Searching over 5,500,000 cases.


searching
Buy This Entire Record For $7.95

Download the entire decision to receive the complete text, official citation,
docket number, dissents and concurrences, and footnotes for this case.

Learn more about what you receive with purchase of this case.

SAMUEL v. CITY OF CHICAGO

March 17, 1999

ROBERT SAMUEL AND AUGUSTINE SAMUEL, PLAINTIFFS,
v.
CITY OF CHICAGO, A MUNICIPAL CORPORATION, MICHAEL CALLAHAN, BERNARD KELLY, MICHAEL MULLEN AND JOHN DOE, DEFENDANTS.



The opinion of the court was delivered by: Levin, United States Magistrate Judge.

MEMORANDUM OPINION AND ORDER

Before the court is Defendant City of Chicago's ("City") Motion to Dismiss Count III of Plaintiffs' Amended Complaint at Law, containing a § 1983 "official policy" claim against the City. The City's motion is filed pursuant to Fed.R.Civ.P. 12(b)(6), for failure to state a claim upon which relief can be granted. For the reasons stated below, the City's Motion is granted.

FACTUAL BACKGROUND*fn1

On or about June 7, 1997, at approximately 3:00 p.m., Plaintiff Robert Samuel was feeling ill and stopped to rest in his parked car at the Amoco gas station located at the corner of 103rd Street and Torrence Avenue in the City of Chicago. (Am.Compl. ¶ 9.) Approximately one hour later, while Samuel was resting in his car, Defendants Michael Callahan and Michael Mullen, both Chicago police officers, approached and entered Plaintiff's car, allegedly kicked and punched Samuel on various parts of his body, and removed him from his car without provocation, need or explanation. (Am.Compl. ¶ 10.) Defendants Callahan and Mullen subsequently took Samuel from the gas station parking area, informed him that he was under arrest, handcuffed him, and transported him to the Fourth District Police Station. (Am.Compl. ¶ 11.) Samuel was held and detained for approximately 11 hours, until approximately 3:00 a.m. on June 8, 1997. (Am.Compl. ¶ 14.)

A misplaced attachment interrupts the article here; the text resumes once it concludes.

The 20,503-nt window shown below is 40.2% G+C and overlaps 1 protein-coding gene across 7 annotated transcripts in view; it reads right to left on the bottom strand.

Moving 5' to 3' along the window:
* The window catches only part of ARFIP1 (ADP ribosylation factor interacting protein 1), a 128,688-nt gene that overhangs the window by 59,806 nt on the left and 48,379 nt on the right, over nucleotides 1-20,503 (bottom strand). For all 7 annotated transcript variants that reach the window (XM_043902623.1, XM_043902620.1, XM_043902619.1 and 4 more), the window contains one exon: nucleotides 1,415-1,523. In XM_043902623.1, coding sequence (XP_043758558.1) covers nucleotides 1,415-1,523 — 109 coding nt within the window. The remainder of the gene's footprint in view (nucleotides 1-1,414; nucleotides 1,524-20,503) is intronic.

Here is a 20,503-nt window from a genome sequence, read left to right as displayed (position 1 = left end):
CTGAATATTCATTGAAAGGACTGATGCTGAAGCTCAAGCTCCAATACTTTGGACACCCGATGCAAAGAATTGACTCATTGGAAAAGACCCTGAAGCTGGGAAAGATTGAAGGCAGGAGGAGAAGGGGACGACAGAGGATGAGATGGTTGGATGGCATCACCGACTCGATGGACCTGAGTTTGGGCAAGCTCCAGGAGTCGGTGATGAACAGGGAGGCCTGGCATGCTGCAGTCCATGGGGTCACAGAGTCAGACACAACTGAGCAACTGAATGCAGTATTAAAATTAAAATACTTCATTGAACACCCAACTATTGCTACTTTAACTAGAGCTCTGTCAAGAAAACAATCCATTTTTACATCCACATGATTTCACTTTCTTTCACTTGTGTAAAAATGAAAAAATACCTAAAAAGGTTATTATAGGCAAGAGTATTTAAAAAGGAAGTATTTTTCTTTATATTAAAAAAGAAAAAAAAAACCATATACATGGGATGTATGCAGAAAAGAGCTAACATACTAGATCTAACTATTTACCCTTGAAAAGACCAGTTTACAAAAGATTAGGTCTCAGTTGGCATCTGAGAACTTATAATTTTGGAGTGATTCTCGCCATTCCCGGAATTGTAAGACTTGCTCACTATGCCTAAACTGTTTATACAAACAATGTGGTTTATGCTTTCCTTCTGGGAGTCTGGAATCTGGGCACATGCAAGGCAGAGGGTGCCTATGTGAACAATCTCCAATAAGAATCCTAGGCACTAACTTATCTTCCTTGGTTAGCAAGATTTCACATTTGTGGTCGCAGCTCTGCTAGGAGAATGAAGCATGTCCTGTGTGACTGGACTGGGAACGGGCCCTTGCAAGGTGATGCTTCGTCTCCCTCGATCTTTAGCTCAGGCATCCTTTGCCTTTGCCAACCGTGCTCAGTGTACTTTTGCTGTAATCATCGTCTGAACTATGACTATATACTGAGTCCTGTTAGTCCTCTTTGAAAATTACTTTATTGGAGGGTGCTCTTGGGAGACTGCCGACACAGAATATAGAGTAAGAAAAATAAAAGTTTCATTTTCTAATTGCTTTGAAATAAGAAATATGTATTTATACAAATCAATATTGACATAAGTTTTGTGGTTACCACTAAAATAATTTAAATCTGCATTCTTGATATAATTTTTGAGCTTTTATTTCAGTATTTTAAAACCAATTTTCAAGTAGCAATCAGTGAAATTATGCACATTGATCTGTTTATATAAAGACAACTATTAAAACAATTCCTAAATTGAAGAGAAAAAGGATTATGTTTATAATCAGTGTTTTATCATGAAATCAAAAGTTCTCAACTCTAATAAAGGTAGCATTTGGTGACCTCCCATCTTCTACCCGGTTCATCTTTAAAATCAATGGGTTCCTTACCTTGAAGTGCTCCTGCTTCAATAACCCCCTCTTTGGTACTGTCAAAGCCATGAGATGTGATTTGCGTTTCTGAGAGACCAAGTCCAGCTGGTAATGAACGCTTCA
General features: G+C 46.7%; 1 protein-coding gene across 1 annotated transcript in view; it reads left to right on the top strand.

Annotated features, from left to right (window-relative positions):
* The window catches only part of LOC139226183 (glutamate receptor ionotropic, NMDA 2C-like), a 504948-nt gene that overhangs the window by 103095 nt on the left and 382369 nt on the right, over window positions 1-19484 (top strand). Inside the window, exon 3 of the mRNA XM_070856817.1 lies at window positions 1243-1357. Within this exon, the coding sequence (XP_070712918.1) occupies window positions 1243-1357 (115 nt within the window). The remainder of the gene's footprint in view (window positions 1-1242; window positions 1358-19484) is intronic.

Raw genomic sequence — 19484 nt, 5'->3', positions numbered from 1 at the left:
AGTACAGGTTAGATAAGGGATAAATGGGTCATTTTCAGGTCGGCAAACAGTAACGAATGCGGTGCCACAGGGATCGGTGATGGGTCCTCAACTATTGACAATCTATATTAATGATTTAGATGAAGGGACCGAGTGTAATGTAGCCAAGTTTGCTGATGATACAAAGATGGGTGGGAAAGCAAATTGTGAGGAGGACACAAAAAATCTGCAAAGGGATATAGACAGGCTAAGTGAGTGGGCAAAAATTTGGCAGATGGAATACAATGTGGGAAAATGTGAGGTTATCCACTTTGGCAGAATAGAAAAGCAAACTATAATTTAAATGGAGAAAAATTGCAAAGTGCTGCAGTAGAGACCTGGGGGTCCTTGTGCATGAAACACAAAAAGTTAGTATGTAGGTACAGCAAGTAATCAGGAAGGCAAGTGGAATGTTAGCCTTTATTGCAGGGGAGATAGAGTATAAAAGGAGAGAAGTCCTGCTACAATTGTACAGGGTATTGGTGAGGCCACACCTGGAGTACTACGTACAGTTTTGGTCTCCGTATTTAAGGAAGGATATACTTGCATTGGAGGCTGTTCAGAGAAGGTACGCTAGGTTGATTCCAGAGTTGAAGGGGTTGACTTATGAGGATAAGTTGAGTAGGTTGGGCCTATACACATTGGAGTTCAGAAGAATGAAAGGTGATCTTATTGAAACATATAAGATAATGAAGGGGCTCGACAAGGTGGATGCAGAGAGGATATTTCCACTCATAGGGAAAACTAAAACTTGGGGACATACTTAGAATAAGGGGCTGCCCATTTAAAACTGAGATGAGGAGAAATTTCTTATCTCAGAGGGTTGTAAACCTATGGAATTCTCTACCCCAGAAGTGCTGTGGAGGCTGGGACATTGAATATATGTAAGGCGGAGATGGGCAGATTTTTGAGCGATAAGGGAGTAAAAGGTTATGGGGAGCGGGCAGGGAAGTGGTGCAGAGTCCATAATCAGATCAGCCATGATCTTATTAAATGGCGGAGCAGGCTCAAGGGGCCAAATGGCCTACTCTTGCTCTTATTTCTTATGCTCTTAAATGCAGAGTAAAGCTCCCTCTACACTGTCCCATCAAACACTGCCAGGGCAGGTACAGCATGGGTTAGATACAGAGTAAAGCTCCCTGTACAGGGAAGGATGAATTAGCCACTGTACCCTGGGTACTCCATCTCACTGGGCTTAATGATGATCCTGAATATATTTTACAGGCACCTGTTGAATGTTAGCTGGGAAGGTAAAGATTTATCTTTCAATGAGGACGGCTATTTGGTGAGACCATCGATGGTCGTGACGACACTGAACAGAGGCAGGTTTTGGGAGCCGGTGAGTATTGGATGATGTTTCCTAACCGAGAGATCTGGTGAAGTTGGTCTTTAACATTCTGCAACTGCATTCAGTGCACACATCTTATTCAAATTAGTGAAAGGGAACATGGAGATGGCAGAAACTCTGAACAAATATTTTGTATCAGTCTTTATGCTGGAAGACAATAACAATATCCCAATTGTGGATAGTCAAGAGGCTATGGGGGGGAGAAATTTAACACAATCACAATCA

During the 11 hours that Samuel was detained, he repeatedly informed the officer on duty, Defendant John Doe, that he required insulin due to his diabetic condition. Samuel was not permitted access to insulin by the officers on duty at the Fourth District Police Station, and eventually, at 3:00 a.m. on June 8, 1997, Plaintiff was transported by the police to EHS Trinity Hospital. (Am.Compl. ¶¶ 15, 17.)

Samuel allegedly suffered an aggravation of his pre-existing heart condition and diabetic condition as a result of Defendants' actions, as well as contusions, lacerations and other injuries about his legs, abdomen, chest and head. He remained at EHS Trinity Hospital for three weeks until he was transferred to Michael Reese Hospital, where he remained for another three weeks. (Am.Compl. ¶¶ 16, 17.)

ANALYSIS

I. MOTION TO DISMISS STANDARD